Monday, 19 September 2011

Nimda worm: 10 year anniversary

In 2001 the Nimda worm was unleashed onto unpatched systems across the globe. It spread fast, used multiple exploits and appeared shortly after another well-publicised worm (Code Red) had started attacking PCs.

I found the following article that I wrote about it ten years ago to the day. It's no longer available on PC Pro's site, but Google's cache has a copy:

New Internet worm combines threat of SirCam and Code Red

By Simon Edwards
Posted on 19 Sep 2001 at 12:08

The Nimda virus is widespread and harmful.

The worm is known to attack both normal Internet users and Web servers. Those who have chosen to use Microsoft's Internet Explorer Web browser and the closely associated Outlook Express/Outlook e-mail client should update using the most recent patches, and update their anti-virus software.

Administrators running Microsoft's IIS Web server also need to ensure that previous holes highlighted by last month's CodeRed fiasco are plugged. The workm actively seeks out machines that are already infected with CodeRed II.

The behaviour of the Nimda (Admin, backwards) program is startlingly intelligent. Once it has successfully infected a Web server it attempts to change the HTML pages and ASP files using JavaScript. The altered files cause unsuspecting visitors to download an infected file, readme.eml.

When an Outlook Express user receives a copy of the worm, either by downloading the readme.eml file or via e-mail from another infected host, there is no necessity to run the attachment to risk infection. Unless the long-available security patches have been installed, the worm will be activated when the message is read, or automatically viewed in the default preview pane.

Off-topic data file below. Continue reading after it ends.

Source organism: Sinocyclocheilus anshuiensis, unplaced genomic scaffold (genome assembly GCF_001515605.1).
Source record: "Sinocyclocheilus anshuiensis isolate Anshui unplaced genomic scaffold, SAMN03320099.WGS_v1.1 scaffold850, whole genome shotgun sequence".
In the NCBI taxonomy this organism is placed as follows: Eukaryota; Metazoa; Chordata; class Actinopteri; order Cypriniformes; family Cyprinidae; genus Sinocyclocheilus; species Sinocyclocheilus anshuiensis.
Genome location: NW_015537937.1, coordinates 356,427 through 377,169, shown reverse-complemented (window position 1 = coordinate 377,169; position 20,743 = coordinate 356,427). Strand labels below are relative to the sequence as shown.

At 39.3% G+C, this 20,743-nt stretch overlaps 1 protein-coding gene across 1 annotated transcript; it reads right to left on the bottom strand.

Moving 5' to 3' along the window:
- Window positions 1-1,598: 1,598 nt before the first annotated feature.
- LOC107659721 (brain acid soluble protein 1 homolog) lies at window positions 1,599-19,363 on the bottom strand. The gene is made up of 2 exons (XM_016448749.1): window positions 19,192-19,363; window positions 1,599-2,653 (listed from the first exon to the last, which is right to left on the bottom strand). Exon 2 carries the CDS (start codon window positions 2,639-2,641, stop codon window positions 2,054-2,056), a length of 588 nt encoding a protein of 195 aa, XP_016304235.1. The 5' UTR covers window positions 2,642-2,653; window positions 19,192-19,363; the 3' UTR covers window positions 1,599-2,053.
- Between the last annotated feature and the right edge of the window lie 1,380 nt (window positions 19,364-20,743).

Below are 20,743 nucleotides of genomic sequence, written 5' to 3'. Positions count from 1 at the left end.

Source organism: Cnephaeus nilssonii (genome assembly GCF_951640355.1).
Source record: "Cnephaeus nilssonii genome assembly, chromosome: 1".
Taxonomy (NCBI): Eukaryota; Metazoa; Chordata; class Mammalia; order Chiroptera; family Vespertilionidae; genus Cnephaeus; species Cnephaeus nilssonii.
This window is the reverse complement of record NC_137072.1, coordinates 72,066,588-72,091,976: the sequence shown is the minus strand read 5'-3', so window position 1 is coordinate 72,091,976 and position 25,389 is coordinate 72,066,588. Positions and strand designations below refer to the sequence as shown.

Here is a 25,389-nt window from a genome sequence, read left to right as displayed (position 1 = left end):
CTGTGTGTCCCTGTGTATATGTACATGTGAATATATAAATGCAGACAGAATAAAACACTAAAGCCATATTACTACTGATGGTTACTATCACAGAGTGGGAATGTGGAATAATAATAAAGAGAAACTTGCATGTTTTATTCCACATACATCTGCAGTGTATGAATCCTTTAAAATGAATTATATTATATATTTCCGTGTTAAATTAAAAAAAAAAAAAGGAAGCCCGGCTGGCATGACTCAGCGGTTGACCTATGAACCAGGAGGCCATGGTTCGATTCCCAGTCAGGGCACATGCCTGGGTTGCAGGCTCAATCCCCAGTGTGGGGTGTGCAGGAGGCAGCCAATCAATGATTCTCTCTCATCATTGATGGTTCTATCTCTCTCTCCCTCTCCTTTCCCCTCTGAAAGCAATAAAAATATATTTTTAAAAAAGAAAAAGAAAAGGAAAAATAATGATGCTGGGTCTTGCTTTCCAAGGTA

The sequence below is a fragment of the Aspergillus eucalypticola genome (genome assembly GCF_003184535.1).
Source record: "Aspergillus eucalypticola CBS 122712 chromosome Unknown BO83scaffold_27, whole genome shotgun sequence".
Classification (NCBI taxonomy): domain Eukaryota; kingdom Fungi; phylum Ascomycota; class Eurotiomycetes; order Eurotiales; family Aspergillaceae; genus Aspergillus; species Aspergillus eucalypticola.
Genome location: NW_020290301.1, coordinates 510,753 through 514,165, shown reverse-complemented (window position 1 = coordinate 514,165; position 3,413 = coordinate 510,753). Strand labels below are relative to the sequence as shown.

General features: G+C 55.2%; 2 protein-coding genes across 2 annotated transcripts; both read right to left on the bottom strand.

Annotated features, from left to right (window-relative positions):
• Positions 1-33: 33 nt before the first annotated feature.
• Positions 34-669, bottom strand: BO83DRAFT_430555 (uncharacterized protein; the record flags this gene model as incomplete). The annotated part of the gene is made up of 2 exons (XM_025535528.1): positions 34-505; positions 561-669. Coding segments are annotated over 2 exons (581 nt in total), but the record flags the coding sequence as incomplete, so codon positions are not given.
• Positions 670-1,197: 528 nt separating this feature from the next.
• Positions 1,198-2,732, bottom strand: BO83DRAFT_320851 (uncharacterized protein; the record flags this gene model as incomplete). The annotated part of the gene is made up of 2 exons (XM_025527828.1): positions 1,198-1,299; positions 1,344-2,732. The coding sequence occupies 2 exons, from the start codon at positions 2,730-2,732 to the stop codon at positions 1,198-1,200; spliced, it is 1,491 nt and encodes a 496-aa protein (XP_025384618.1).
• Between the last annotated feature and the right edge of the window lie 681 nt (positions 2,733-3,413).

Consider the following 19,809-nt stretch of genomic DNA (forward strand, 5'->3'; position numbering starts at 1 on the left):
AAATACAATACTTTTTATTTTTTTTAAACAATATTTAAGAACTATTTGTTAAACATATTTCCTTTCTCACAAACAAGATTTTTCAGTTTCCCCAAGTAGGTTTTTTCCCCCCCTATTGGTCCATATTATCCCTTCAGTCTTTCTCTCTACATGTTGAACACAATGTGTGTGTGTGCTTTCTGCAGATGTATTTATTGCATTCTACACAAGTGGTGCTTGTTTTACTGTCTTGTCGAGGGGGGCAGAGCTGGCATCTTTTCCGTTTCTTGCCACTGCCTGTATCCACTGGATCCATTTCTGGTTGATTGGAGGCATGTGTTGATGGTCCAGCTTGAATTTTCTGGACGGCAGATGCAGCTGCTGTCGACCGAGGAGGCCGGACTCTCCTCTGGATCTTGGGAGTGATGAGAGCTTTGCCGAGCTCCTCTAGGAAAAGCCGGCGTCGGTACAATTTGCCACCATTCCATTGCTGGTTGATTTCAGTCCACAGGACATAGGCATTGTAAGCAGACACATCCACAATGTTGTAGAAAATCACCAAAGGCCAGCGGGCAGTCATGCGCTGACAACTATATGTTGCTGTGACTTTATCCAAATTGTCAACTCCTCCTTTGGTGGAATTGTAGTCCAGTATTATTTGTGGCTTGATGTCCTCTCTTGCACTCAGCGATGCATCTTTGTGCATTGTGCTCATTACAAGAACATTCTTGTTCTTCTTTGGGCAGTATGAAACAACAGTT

Once the worm has been run it sets up its own SMTP server and starts propagating using addresses stored in local HTML files and e-mail stored in the Inbox. Meanwhile it changes various system settings and shares the C: drive. It also escalates the privileges of the Guest account to Administrator level (on Windows NT/2000 systems).

Many anti-virus vendors have already released signature files, while Microsoft's security patches are still available. Symantec claims that Nimda is a high threat, being both widely distributed and fast moving. It is, however, moderately easy to remove. In fact, this morning Symantec's Web site upgraded the worm's removal status from Easy to Moderate so keep checking!